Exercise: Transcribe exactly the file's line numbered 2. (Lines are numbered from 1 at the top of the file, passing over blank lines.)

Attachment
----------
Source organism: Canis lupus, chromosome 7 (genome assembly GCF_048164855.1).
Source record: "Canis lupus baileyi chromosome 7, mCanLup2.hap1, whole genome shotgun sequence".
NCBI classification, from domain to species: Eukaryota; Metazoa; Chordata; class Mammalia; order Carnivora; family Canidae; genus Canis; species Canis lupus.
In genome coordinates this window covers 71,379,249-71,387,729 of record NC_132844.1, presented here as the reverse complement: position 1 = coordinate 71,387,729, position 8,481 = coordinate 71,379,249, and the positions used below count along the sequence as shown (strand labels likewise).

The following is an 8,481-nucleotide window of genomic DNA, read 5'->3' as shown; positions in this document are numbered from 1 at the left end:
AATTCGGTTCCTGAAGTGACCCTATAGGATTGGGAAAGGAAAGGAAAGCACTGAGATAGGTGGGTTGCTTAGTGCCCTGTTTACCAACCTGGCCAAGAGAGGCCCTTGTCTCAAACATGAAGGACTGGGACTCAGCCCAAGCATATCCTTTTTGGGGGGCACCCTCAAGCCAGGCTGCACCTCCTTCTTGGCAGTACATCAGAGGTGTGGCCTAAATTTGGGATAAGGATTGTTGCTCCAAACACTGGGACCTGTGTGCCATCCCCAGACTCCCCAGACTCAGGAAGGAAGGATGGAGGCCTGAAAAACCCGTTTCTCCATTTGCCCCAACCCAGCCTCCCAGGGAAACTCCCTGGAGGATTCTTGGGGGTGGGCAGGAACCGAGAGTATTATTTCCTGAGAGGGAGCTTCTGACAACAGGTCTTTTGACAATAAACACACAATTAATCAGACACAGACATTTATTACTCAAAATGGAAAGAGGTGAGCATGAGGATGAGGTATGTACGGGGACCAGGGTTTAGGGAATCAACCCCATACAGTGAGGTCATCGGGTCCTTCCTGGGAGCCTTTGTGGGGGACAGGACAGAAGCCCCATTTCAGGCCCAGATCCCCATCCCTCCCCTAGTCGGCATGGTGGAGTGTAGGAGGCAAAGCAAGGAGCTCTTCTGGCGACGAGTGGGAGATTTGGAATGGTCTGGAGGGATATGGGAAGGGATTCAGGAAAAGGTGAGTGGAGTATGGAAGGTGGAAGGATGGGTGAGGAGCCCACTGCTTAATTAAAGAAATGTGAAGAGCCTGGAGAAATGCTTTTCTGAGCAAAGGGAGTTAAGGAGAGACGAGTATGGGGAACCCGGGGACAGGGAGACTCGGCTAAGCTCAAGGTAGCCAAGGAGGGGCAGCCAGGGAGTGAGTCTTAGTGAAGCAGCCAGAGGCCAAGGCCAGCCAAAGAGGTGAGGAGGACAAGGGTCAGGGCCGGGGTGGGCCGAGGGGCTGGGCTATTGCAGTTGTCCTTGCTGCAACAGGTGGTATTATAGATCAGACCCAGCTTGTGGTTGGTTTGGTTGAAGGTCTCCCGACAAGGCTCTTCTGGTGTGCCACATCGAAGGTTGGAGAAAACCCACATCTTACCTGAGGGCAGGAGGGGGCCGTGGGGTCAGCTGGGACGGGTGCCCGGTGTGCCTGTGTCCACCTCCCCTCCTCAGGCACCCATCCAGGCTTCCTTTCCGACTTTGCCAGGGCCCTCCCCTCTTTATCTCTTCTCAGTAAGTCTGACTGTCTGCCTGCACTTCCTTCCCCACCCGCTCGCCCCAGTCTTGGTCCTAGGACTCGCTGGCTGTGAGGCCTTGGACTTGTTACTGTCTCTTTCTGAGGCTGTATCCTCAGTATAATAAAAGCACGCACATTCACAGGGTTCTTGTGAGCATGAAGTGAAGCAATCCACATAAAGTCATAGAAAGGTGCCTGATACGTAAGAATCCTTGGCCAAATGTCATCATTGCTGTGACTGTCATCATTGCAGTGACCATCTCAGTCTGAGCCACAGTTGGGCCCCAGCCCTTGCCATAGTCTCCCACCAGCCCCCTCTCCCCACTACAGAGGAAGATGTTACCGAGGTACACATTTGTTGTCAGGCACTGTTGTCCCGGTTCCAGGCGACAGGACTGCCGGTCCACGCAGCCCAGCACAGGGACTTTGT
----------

Source record: "Canis lupus baileyi chromosome 7, mCanLup2.hap1, whole genome shotgun sequence".